Student Tracks Bobcats in Adair County

Senior biology major Adam Petry is on the prowl. Last spring, Petry and Scott Burt, associate professor of biology at Truman, captured five bobcats in Adair County and have been tracking their movements around the area since.

The capture of the animals kicked off Petry’s research study Home Range Size of the Bobcat in Missouri. The project studies the movement patterns of bobcats in Northeast Missouri using a tracking system called manual VHF telemetry. In this system, each captured cat is fitted with a radio collar which transmits signals to a receiver. By attaching an antenna to the receiver, the researchers can observe the specific directions of the bobcats. Using this telemetry software, Petry and his team can identify the animals’ locations and correlate them with previous locations, habitat variables, and proximity to other bobcats.

Petry’s motivation for the project stems from his personal interest in conservation biology, especially with carnivores, his previous work in ocelot research in the Panamanian rainforests, and his love of the great outdoors.

“When I came to Truman, my real motivation was in finding a balance between the outdoors and academics,” Petry said. “I knew I couldn’t be a classroom junkie all day.”

When the Missouri Department of Conservation recently opened a statewide hunting and trapping season for bobcats for the first time in more than 30 years, Petry decided to launch the project.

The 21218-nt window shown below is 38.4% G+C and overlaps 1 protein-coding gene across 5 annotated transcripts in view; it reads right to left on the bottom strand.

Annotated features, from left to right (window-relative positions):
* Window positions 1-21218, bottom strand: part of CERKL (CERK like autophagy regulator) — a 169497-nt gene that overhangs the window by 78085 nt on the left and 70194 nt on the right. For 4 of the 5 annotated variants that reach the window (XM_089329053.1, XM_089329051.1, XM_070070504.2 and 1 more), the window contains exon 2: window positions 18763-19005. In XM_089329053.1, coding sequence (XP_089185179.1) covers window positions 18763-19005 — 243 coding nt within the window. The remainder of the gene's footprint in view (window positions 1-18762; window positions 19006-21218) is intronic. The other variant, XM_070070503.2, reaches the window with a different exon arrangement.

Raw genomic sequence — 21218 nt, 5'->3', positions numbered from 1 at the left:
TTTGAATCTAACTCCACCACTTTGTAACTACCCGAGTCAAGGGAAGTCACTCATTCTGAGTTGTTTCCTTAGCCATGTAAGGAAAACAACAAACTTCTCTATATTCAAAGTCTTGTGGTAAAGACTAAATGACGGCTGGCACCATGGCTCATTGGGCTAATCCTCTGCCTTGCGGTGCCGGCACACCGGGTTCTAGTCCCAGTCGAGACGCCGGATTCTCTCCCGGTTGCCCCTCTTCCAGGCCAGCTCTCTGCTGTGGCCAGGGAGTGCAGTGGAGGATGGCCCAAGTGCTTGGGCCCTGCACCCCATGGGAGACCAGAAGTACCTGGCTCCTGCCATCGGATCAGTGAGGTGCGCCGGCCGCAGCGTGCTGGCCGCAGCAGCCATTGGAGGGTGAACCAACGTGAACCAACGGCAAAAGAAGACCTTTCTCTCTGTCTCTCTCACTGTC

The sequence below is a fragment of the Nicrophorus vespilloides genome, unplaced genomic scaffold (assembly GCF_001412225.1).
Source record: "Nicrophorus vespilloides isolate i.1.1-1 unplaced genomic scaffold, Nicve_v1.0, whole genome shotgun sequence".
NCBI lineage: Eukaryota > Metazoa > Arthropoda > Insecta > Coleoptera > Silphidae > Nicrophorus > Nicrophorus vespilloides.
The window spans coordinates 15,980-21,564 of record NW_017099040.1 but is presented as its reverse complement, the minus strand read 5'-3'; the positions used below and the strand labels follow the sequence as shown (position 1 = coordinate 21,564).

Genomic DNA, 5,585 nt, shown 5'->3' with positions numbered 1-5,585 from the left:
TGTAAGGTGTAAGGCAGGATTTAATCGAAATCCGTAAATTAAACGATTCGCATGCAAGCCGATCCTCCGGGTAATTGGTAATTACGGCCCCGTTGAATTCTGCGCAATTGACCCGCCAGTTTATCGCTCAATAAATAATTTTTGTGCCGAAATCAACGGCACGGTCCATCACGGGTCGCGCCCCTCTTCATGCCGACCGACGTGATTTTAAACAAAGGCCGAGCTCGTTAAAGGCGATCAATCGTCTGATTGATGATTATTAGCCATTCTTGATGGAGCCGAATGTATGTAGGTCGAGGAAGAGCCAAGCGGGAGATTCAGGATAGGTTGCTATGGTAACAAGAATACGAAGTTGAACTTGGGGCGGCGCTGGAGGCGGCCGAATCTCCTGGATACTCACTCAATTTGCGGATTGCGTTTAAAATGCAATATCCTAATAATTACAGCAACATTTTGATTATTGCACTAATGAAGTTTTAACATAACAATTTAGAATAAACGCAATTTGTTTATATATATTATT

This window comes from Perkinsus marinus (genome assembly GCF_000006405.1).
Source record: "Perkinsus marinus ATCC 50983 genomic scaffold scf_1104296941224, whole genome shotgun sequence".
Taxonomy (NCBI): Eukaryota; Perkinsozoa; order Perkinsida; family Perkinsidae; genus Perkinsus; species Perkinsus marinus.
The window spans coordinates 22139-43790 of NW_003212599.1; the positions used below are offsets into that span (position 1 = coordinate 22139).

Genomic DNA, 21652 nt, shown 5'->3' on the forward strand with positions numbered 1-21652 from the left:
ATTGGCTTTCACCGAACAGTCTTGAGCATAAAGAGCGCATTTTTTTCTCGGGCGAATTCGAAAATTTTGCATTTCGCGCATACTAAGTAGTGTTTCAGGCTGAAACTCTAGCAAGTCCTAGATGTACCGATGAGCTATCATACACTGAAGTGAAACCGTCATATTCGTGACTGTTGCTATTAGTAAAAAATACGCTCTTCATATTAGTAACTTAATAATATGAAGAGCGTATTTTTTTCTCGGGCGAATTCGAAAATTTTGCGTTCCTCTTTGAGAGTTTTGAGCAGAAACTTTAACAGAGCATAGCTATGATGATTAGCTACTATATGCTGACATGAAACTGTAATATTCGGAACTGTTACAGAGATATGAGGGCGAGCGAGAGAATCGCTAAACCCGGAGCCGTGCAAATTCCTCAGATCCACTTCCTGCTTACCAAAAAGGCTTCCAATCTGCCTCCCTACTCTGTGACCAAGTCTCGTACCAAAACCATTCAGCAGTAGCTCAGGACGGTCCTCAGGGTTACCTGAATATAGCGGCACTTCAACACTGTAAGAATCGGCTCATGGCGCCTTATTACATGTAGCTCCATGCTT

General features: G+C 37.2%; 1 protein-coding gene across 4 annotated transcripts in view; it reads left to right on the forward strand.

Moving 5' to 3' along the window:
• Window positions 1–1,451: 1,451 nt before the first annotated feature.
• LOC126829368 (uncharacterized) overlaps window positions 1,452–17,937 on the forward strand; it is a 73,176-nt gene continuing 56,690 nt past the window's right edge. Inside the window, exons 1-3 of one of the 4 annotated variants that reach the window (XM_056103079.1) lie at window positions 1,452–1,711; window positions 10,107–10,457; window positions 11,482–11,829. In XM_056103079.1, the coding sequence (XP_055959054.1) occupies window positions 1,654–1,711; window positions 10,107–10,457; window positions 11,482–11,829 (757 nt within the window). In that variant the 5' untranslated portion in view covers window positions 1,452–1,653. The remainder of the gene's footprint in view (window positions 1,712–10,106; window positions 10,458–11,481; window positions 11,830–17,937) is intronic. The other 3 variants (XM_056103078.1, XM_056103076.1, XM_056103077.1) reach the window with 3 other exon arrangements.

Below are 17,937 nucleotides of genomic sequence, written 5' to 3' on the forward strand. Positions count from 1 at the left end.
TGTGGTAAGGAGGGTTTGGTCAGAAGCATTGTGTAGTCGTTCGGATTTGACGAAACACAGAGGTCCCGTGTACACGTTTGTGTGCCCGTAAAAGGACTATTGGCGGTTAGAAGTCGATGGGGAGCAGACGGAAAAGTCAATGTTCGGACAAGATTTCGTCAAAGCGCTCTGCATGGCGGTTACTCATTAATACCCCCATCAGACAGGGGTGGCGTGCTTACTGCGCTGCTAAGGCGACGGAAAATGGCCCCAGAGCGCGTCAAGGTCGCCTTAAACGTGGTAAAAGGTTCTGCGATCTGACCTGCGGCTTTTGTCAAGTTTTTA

The research team continues to gather data on the bobcats. They hope to identify how far the bobcats travel, what habitat they use, and the causes for their movement. According to the project’s Web site, these factors are important because a minimal amount of information on the habitat use and home-range size of bobcats in highly agricultural settings is currently available. Petry and the research team also seek to explore the debate of bobcat sustainability in Northeast Missouri and help to create a larger and more accurate picture of large cat patterns throughout the Midwest region.

Petry and his team hope to continue the study indefinitely. However, funds are extremely tight right now. Those interested in learning more about the project should visit the study’s Web site at to check out more detailed information about the project and several photographs of the bobcat capture process.

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